Jack of all trades?
Pressing the screen with a thumbnail proved to be a very reliable way of accessing functions, making the distinction between brushes and presses more pronounced. While we can see the reasoning for this, it's still not a patch on the sensitivity and ease of use shown by Apple's iPhone or HTC's WinMo handsets.
Stylus control is an option
To compound the problem, LG provides a stylus but there's no slot to include it in the phone – you can attach it by a lanyard or carry it in your pocket, though neither option appeals to us.
The GM750 has LG's S-class UI with its rows of icons along the bottom which you can brush across to reveal more, or brush across the middle of the screen to reveal the sides of the S-class cube. The cube now has five sides – best not to think about it too literally – and, as well as the home page, media, contacts and widgets, there's now an extra page for adding shortcuts to any of the phone's apps. If you're not an S-class fan, however, you can press the Windows key in the top left-hand corner to access the Windows Mobile Start menu.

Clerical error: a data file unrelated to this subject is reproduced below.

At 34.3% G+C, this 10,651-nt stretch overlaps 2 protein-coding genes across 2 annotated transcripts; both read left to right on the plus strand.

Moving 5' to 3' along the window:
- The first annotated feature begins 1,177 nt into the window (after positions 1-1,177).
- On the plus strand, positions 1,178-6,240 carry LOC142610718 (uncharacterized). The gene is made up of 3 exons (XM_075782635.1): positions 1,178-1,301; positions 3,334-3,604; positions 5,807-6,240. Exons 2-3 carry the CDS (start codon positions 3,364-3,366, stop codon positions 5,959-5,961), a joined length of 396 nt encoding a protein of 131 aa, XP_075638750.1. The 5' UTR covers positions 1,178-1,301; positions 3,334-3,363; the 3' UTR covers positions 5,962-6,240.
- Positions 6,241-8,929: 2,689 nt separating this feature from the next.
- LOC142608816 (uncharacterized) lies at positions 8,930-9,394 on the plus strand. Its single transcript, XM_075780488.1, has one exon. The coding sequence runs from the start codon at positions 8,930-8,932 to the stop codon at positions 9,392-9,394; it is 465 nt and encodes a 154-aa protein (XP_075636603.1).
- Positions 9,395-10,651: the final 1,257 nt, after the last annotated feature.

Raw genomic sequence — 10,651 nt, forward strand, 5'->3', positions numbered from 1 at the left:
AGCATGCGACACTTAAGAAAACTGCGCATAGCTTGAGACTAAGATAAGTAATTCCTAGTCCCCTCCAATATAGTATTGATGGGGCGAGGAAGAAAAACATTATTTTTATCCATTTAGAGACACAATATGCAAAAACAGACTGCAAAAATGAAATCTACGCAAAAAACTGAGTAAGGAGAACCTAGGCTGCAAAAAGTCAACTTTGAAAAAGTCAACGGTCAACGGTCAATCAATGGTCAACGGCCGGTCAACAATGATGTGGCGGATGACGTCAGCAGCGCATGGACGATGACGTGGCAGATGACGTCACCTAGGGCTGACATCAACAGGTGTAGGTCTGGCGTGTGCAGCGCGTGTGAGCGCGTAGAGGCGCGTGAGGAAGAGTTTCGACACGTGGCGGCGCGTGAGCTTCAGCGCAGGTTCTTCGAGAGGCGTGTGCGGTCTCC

Speed doesn't appear to be one of the GM750's attributes and we found browsing the menus, never mind the Internet, to be something of a drag, quite literally, since there was often a notable gap between pressing to access something and it coming through. This led to the suspicion that the processor wasn't quite up to the task demanded of it.
Call quality was a little on the shrill side, with voices often sounding unpleasantly brittle, without the lower end tones that would deliver a more rounded sound overall. The speaker goes quite loud though, and the slightly shrill tone certainly helps to cut through any background noise.
Home page and main menu options
E-mail is easy to set up, with most accounts requiring just address and password to get going for push e-mail for up to ten addresses. When you open an e-mail you're offered the option to reply or to phone the sender if they're already in your contacts – a handy shortcut.